This article explains the differences between the three different fuel injection systems in TDIs available in North America and how they function.
TDIs, from the time they were introduced to the North American market to now, have had three different types of fuel injection systems, and these changes account for some of the major differences between the engines.
ROTARY PUMP: 1996-2003
The earliest TDIs (1997-1999) have an electronic injection pump called the Bosch VP 37. It is a rotary pump. The TDIs from 2000-2003 also have a Bosch injection pump, sized at either 10mm for a manual, or slightly larger at 11mm for an automatic. The injection pump is driven by sprocket on the timing belt, and in the earlier cars fueling is controlled mechanically, through a throttle. With the introduction of the AHU/ALH engines, fueling became drive by wire, or electronically controlled. Because the injection pump is controlled by the sprocket on the timing belt, doing a timing belt replacement job correctly is very important for engine timing.
Watch the video below to get an idea of how these pumps work. This isn’t exactly the model rotary pump on TDIs, but it’s close, and its mechanical function is similar.
In the injection pump, the fuel is pressurized to around 3300 psi and moves to the injectors. The injectors “pop” or fire once enough fuel pressure forces the needles to open for a short period of time. See the video below.
Pumpe Duse: 2004-2006
Pumpe-Duse (PD) or “Direct Injection” engines were designed directly by Volkswagen. There are significant differences between the earlier TDIs and the PD-equipped cars. These include cars with engine codes BEW, BRM, and BHW. The fuel follows this path:
- Via an in-tank lift pump, the fuel is placed under a small amount of pressure (5-7 psi) and moved towards the front of the car.
- There, it travels through the “tandem” pump, so named because it also creates vacuum pressure. At this point the fuel is further pressurized from 50 to 110 psi.
- Finally, the fuel travels to the four different injectors.
This is where things get interesting. The injection on PD cars is timed by specific lobes on the cam, which open and close valves to allow fuel into the injector. Once the fuel gets into the injector, its pressure skyrockets to about 27800 psi. Essentially, these little injectors act as their own little high-pressure fuel pumps. The fuel achieves its high pressure by being pressed into the injector by a plunger connected to the camshaft.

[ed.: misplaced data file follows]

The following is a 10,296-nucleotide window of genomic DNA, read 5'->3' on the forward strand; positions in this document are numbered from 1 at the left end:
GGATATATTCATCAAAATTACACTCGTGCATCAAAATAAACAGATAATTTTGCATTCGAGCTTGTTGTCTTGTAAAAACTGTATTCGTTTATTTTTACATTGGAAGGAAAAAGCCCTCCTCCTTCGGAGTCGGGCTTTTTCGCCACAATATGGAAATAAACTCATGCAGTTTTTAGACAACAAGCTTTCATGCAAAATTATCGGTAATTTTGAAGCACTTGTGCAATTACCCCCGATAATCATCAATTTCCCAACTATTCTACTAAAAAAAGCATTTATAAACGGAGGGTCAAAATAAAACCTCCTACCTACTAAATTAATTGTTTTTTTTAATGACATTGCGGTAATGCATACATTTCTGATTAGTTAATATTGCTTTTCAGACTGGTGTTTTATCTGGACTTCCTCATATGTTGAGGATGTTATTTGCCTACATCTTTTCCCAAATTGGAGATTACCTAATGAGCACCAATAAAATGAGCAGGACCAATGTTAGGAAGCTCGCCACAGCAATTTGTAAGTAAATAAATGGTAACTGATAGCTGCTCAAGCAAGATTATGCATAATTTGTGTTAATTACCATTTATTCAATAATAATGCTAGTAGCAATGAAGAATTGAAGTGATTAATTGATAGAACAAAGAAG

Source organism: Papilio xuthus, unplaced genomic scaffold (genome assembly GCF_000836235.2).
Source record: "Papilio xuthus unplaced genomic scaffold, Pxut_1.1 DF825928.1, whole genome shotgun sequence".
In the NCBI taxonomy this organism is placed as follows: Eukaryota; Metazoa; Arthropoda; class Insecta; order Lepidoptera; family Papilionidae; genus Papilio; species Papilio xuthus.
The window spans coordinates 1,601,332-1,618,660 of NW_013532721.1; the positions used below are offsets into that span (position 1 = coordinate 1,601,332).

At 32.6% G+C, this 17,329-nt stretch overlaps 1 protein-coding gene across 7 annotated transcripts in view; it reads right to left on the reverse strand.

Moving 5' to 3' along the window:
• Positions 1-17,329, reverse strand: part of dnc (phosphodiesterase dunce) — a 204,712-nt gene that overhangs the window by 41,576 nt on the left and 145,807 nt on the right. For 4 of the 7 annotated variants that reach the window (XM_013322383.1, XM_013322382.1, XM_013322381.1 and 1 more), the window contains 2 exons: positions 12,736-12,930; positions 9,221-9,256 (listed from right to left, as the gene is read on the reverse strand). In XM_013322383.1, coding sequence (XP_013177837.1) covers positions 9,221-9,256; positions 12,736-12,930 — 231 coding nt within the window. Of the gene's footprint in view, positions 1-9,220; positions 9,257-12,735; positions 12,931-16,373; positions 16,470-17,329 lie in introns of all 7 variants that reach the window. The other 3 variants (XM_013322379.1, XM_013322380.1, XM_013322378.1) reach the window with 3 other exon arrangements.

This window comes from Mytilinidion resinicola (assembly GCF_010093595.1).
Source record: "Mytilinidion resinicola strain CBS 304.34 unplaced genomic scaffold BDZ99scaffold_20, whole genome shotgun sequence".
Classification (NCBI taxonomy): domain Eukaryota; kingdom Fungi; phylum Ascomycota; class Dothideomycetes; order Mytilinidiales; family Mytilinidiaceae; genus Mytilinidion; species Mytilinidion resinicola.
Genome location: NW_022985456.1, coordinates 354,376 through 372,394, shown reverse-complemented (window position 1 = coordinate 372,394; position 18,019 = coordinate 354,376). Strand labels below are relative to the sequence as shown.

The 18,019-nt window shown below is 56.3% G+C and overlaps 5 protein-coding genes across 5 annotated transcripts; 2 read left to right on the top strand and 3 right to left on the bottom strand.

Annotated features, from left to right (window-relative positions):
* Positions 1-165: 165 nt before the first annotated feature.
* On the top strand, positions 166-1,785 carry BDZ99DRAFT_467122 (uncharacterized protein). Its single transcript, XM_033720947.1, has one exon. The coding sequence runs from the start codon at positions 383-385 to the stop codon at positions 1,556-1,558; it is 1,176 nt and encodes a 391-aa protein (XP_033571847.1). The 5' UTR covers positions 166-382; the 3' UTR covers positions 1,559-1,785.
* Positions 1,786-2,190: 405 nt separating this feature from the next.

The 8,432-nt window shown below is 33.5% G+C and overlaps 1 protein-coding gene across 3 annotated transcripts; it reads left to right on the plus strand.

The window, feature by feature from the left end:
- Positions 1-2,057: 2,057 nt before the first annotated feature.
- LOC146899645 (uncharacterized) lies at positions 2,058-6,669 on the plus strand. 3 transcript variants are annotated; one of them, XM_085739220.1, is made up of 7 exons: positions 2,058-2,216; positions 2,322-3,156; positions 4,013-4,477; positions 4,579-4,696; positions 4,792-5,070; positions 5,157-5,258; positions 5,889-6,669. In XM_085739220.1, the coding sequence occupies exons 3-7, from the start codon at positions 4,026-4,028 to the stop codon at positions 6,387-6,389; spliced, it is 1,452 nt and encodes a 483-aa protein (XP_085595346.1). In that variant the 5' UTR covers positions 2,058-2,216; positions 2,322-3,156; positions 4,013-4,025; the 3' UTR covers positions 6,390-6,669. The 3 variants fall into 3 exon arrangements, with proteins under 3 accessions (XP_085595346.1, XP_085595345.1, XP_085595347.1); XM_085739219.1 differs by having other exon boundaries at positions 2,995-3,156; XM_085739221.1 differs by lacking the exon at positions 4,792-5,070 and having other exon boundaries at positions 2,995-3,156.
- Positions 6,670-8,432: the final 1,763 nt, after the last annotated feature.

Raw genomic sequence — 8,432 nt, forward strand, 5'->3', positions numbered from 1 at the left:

One downside to this type of injector system is that the camshaft wears easily because of the increased stress of having to control fuel injection.
Common Rail: 2009+
From 2009 through the present day, VW TDIs have been common rail cars. These include engine codes CBEA/CJAA, CATA, and all the newer EA288 engine codes. The fuel in these cars travels thusly:
- From an in-tank fuel pump just like in the PDs to
- A mid-pressure pump (pressures up to 73 psi)
- To a High Pressure Fuel Pump.
The high pressure fuel pump, or HPFP for short, works much like the rotary pump, except without the rotary part that pushes fuel into four separate lines. It pressurizes the fuel to 26107 psi and provides fuel to a “common rail”, a single fuel line that runs over all the injectors.
The injectors on the common rail, unlike their counterpart in the PD engines, do not further pressurize the fuel. They do have a significant technological edge, though, in their Piezoelectric actuators. To control the injection, these injectors have an electromagnetic piezoelectric actuator than can switch on an off (and therefore inject fuel) as many as four times faster than the solenoids in the old injectors. This allows the injectors to be much smoother and more precise than the earlier injectors.
More interesting info on the PD engines: